The current Japanese healthcare system can be best understood by reviewing its origins. The public health insurance program in Japan is a combination of three separately developed structures—the employment-based health insurance system, the residence-based National Health Insurance system, and the medical insurance system for those aged 75 and over. Today, these three structures combined form the basis of one of the largest healthcare insurance programs in the world, covering nearly all Japanese citizens and long-term residents, over 127 million people. In light of historical circumstances and following numerous revisions to the Health Insurance Act since its introduction in 1922, these insurance systems are administered by a variety of insurers.
1.2 The history of public healthcare insurance
Employment-based health insurance—Securing Japan’s military and labor force
Prior to the 1920s, health and life insurance was available in Japan through private mutual aid associations (minkan kyosai kumiai) for private sector workers, and through public mutual aid associations (kangyo kyosai kumiai) for workers in the public sector. Employers and workers contributed to these associations on a voluntary basis. Benefits and contribution rates varied among plans. This system transitioned to the current government-regulated employment-based health insurance system in 1927, following the passage of the Health Insurance Act of 1922, which mandated that health insurance be offered to employees of any firm with ten or more employees through corporate health insurance associations (kenko hoken kumiai). Similar to other parts of the health insurance system, these associations offered beneficiaries government-dictated benefits and rates. Despite its precarious start and initial financial instability, the program gained momentum as military labor needs increased. In 1934, the program was further expanded to include firms with at least five or more employees. That program evolved into the two employer-based health insurance schemes that exist today—one for the public sector and employees of large companies (which employ over 700 people) offered by health insurance associations or cooperative associations, and one for employees of small- to medium-sized companies, offered by the Japan Health Insurance Association.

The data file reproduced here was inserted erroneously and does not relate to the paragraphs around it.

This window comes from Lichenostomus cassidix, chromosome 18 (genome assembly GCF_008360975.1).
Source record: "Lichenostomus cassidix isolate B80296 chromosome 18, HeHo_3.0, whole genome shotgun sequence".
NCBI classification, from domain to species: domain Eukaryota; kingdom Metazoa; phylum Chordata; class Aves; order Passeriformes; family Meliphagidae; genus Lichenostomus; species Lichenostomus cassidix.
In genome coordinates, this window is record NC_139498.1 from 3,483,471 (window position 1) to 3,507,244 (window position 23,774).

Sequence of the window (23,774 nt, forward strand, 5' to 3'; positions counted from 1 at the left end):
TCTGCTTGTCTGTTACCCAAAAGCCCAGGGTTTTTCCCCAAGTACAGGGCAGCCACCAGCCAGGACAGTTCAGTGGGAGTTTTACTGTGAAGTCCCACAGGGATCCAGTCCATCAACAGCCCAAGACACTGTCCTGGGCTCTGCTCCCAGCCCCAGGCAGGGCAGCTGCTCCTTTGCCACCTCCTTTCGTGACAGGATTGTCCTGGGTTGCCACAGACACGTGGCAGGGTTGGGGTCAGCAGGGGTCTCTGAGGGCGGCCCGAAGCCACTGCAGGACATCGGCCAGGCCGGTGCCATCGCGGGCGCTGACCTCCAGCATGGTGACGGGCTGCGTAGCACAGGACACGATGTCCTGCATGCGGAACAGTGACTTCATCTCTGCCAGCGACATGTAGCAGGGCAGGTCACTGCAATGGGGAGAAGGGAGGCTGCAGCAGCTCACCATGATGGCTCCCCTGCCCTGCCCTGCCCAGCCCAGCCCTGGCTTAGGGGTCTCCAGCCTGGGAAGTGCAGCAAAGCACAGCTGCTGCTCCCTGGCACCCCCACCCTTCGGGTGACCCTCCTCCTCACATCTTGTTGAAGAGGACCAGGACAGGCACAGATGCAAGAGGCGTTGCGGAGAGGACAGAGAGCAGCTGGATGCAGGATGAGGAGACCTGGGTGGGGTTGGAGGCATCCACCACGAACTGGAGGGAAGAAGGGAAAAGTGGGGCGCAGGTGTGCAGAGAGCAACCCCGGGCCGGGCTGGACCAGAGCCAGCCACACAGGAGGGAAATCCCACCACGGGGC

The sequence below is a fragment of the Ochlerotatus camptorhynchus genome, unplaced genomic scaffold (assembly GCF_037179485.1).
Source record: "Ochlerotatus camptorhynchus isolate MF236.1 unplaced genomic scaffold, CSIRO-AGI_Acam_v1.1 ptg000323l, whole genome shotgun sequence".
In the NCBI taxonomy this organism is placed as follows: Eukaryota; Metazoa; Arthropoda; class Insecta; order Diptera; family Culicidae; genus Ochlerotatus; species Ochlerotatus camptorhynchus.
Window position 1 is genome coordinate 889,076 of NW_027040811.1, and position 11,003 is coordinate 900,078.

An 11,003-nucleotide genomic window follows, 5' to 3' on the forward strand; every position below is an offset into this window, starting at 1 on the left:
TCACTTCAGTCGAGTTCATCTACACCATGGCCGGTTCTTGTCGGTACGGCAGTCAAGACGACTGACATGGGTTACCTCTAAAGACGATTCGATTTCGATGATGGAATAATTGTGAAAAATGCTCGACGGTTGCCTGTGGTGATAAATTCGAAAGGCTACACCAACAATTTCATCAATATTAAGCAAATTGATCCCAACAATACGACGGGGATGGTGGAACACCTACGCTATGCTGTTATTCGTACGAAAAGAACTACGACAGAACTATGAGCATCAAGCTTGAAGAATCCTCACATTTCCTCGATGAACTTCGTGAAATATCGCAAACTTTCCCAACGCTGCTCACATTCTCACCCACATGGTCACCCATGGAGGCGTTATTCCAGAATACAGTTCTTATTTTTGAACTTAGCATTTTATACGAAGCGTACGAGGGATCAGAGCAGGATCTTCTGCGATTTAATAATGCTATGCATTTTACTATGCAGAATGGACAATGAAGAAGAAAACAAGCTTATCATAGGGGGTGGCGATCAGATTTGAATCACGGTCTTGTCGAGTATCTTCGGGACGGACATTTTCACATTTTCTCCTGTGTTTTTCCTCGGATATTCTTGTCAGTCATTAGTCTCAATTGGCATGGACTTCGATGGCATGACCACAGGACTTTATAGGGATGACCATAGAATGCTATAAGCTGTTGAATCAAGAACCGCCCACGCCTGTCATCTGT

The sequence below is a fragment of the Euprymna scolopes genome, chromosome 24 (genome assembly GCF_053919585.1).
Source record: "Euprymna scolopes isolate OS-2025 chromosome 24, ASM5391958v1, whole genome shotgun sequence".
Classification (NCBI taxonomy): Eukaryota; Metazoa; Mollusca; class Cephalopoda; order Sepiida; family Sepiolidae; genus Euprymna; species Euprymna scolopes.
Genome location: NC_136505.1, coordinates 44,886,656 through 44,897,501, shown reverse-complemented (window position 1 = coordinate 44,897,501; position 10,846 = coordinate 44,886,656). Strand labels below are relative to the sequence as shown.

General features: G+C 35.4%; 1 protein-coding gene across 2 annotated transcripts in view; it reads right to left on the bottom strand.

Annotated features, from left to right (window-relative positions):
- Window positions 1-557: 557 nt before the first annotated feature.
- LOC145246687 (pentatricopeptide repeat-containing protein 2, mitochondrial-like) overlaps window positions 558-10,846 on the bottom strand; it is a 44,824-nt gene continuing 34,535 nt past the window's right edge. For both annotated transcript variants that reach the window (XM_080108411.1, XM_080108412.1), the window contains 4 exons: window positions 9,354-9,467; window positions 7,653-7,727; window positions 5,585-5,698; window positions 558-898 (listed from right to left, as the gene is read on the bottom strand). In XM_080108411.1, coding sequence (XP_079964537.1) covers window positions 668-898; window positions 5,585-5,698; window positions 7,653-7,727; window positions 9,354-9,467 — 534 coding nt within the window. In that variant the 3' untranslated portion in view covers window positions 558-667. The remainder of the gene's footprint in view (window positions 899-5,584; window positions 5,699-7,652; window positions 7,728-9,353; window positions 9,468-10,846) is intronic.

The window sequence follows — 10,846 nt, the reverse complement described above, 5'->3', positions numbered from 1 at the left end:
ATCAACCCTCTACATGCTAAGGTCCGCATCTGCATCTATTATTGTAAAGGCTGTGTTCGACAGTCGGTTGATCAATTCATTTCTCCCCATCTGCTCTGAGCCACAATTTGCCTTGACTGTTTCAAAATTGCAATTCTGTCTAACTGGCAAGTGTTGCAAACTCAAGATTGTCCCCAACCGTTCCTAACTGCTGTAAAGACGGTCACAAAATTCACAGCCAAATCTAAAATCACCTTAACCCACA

Residence-based health insurance was delivered prior to the twentieth century through the Jyorei system. The residence-based National Health Insurance (NHI) system, in its current form, was established after the passage of the National Health Insurance Act of 1938, the same year that the Ministry of Health and Welfare (now known as MHLW) was established. The implementation of residence-based health insurance was complicated by World War II. In addition, NHI was not initially successful in covering the entire Japanese population because municipalities, although charged with the local administration of NHI, were not mandated to establish local programs. As a result, a 1956 study found that approximately one-third of the population of Japan remained uninsured. To address this problem, an amendment to the National Health Insurance Act was passed in 1958 mandating that all municipalities establish and administer residence-based NHI programs at the local level. This amendment led to full coverage of the entire population by 1961. At that time, NHI covered 50% of healthcare costs, and in 1968, the NHI benefit was further increased to cover 70%. The NHI cost-sharing scheme has been adjusted over time. See Health Insurance System for more information.
In 1973, Japan forged a unique health insurance structure for its older population, reallocating public funds to subsidize the 30% of costs typically covered by patients within the NHI cost-sharing scheme and effectively making healthcare free for people aged 70 and over. Japan simultaneously introduced a high-cost medical care benefit system which at first covered only family members of employees via the employment-based health insurance, not extending to employees themselves. Later, employees along with their families came to enjoy the benefits of this system via National Health Insurance, when employment-based health insurance finally grew to also cover employees. Between 1973 and 1980, healthcare spending for people aged 70 and over increased more than fourfold, leading to sustainability concerns and the eventual passage of the 1982 Public Aid for the Aged Act. This act, implemented in 1983, put an end to free healthcare for the elderly by requiring that they pay small copayments.12 In addition, this legislation helped to subsidize the NHI program by transferring revenue from employment-based health insurance to NHI. As a result, the Public Aid for the Aged Act is considered one of the most critical pieces of healthcare legislation in the history of Japanese health policy.